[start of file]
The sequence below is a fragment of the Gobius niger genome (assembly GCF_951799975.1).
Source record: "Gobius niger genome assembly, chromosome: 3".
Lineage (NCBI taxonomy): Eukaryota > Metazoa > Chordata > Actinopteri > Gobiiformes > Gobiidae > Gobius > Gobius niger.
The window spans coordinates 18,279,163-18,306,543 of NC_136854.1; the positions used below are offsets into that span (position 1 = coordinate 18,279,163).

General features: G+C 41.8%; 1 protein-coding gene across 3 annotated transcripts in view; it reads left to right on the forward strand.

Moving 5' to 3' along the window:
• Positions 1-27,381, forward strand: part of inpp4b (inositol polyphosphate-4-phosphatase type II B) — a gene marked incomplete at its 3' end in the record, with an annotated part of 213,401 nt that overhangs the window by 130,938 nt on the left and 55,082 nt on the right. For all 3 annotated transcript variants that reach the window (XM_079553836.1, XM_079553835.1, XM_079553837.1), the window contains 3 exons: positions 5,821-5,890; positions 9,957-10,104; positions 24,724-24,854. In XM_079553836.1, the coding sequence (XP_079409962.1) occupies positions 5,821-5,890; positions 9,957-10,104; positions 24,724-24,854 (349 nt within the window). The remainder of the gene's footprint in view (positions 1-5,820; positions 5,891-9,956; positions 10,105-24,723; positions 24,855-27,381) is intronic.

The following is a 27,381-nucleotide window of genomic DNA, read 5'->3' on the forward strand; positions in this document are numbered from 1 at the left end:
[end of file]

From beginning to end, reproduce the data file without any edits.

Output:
The sequence below is a fragment of the Gobius niger genome (assembly GCF_951799975.1).
Source record: "Gobius niger genome assembly, chromosome: 3".
Lineage (NCBI taxonomy): Eukaryota > Metazoa > Chordata > Actinopteri > Gobiiformes > Gobiidae > Gobius > Gobius niger.
The window spans coordinates 18,279,163-18,306,543 of NC_136854.1; the positions used below are offsets into that span (position 1 = coordinate 18,279,163).

General features: G+C 41.8%; 1 protein-coding gene across 3 annotated transcripts in view; it reads left to right on the forward strand.

Moving 5' to 3' along the window:
• Positions 1-27,381, forward strand: part of inpp4b (inositol polyphosphate-4-phosphatase type II B) — a gene marked incomplete at its 3' end in the record, with an annotated part of 213,401 nt that overhangs the window by 130,938 nt on the left and 55,082 nt on the right. For all 3 annotated transcript variants that reach the window (XM_079553836.1, XM_079553835.1, XM_079553837.1), the window contains 3 exons: positions 5,821-5,890; positions 9,957-10,104; positions 24,724-24,854. In XM_079553836.1, the coding sequence (XP_079409962.1) occupies positions 5,821-5,890; positions 9,957-10,104; positions 24,724-24,854 (349 nt within the window). The remainder of the gene's footprint in view (positions 1-5,820; positions 5,891-9,956; positions 10,105-24,723; positions 24,855-27,381) is intronic.

The following is a 27,381-nucleotide window of genomic DNA, read 5'->3' on the forward strand; positions in this document are numbered from 1 at the left end: